Pickett guides Purple Cats to first state crown

Published 11:31 am Wednesday, May 31, 2023

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When an assistant coach is promoted to head coach midseason it typically is not a good sign for future success of that team, but for Ariton it was the start of a state championship run.

Back in March, the Purple Cats struggled, going 1-4-1 during a six game stretch. Then, third-year coach Logan Dunlap – who took Ariton to back-to-back Final Fours in his first two years – resigned from his head coaching position on March 13. Assistant coach Bob Pickett was named interim head coach.

“I didn’t come here for that but my only mindset then was that it’s about the kids and this team,” Pickett said. “Not a lot really changed for us, we just kept working. We made a minor tweak here or there but we really didn’t even talk about it, honestly. (Dunlap) let me coach when he was here, so we just kept rolling. It was nice to be back in the saddle but I hadn’t been out of it long anyway. I only know one way to coach, so that’s how I coached.”

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Pickett came to Ariton this season – as defensive coordinator of the football team and assistant baseball coach – after a 10-year career as the head coach at AISA school Macon East Academy, where he won three state championships. Pickett, a Montgomery native, played college baseball at Faulkner University and earned a degree from Troy University. He started his coaching career with Pike Lib in Troy, where he coached as an assistant for seven years.

“I had been at Macon East for 10 years and that will always be a special place to me,” Pickett said. “Coaching (in the AHSAA) was something I had wanted to do. When COVID happened I was sort of on the fence but I got intrigued by a different public school job or two and started studying for the Praxis (teaching certificate test).

“I didn’t get that job but I found out on a Friday that I wasn’t getting it and was scheduled to take the Praxis on that coming Monday. So, I figured that was God saying I’m going to take it and if I pass it, I’ll start my Master’s and I passed it on the first try. I wasn’t looking to leave Macon East but I knew if the right opportunity came along I would explore it.”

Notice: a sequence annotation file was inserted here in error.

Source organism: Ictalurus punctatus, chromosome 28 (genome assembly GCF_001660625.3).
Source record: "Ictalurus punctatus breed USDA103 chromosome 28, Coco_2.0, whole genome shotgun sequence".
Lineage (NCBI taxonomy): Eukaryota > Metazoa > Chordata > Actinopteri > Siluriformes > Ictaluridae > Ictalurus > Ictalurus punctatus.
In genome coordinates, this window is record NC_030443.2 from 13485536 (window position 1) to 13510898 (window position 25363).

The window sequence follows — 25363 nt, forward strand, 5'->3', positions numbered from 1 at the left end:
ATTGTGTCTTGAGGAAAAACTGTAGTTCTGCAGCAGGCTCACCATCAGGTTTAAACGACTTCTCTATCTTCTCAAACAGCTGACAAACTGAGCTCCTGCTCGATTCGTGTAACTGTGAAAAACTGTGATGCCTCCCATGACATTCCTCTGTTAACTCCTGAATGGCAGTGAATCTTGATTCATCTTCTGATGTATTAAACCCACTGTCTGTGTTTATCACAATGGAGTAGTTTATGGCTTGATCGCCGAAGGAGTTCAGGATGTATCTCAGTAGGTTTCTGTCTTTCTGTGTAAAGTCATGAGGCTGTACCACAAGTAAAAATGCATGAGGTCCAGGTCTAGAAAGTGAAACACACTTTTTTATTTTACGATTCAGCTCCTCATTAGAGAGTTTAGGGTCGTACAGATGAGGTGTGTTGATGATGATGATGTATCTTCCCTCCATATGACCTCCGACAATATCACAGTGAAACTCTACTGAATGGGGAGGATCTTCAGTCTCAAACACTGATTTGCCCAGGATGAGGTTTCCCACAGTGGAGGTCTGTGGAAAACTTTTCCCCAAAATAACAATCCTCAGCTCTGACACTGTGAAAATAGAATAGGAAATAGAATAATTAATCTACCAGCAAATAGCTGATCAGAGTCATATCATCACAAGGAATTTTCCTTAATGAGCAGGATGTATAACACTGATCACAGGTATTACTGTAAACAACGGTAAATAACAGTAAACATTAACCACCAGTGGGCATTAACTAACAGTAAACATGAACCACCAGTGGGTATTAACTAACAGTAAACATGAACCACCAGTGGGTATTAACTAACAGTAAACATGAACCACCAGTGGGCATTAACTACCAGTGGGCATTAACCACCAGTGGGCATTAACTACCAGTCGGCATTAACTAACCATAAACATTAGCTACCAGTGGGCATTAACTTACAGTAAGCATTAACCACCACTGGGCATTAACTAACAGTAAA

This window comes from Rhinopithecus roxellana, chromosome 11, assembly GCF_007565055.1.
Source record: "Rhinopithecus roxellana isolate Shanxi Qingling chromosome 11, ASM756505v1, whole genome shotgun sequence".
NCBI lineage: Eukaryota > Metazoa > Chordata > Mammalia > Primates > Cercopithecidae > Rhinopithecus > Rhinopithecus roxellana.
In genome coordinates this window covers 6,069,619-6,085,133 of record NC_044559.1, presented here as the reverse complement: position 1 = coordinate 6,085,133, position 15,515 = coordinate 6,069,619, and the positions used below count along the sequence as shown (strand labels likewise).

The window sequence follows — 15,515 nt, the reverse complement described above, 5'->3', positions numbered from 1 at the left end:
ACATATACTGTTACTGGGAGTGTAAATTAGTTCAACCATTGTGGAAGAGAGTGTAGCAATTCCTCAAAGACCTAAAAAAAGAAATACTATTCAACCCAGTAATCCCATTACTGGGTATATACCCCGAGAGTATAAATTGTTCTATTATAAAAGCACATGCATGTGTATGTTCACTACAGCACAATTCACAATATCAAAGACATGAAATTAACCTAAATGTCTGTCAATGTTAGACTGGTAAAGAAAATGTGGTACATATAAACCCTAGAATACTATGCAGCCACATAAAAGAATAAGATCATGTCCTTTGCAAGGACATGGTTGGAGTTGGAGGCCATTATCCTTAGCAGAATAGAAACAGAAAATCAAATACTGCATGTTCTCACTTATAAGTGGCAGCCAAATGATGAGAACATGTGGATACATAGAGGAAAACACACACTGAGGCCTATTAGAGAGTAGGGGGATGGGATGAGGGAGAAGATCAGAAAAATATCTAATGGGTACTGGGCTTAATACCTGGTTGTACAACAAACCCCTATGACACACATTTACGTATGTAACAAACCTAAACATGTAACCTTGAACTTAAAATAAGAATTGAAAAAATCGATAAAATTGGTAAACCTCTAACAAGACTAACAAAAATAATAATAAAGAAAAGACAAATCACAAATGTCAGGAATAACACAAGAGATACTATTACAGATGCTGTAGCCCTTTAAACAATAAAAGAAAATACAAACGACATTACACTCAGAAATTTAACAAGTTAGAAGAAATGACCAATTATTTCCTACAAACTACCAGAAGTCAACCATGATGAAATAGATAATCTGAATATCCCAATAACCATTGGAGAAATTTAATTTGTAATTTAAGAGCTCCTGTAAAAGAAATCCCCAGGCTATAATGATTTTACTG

That’s when a connection he built at Pike Lib came into play.

“I was fortunate to have coached with (Ariton football coach) Steven Kilcrease for seven years at Pike and we always said that we would coach together again but never really thought fate would cross those paths again,” he said. “We had talked about it before in the past but the timing wasn’t right. He called me in the summer and in the bottom of my mind I was thinking I probably wouldn’t make that move.

“I came for the interview and my wife came and by the time we were leaving we were thinking we’re probably going to do it and it just kind of happened.”

Before coming to Ariton, Pickett had seen the way the community rallies around its athletic programs.

“Every year (Ariton) made it farther in the playoffs (than Macon East) did in football, so I would come and watch a game just because of knowing some of the coaches,” he said. “We got done with our baseball championships a lot earlier, so I came and watched the Long series two years ago here in the semifinals and that’s when I first felt like I would want to coach here.

“The people were everywhere, I thought I would love to coach in that atmosphere. Last year we won (the championship) on a Wednesday and (Ariton) was playing Long again, so I rode with Coach Kilcrease to the game and never thought in a million years that a spot would come open and that would eventually bring me to Ariton. I had seen the atmosphere around the program but I didn’t know the people until I moved here. They take you in; there are some really great people around here that support their teams. It makes it fun.”

The day that Dunlap resigned, Ariton gave up a 10-1 lead to Pike Lib and eventually lost 13-12. It seemed as those things were going from bad to worse but Pickett was no novice at his position. Following the Pike Lib loss on March 13, Ariton ripped off five straight wins and went 13-4 for the final month of the regular season.

“They’re kids and that was a big, emotional day,” Pickett said of the day he became interim coach. “I found out at 1:45 p.m. and they found out about 2:20 p.m. and we got on the bus at 3:15 p.m. Nothing was really said that day but I told the coaches that we were going to do what we do and then hit the reset button tomorrow and that’s what we did. I don’t think (Dunlap’s resignation) had anything to do with what happened in that game. It just snowballed on us.”

After ending the regular season on a hot streak, Artion went 10-2 in the playoffs on its way to the school’s first ever state championship. The success wasn’t a surprise to Pickett.

“I knew (the team could be special) before I even got here,” Pickett said. “Coach Dunlap and those guys made it to the semifinals two years in a row, they just needed to get over that hump. It wasn’t like I was some guy riding in on a white horse making it happen. This program was already great and already had great players. You have to have good players to win. I thought they could be special from the get go.”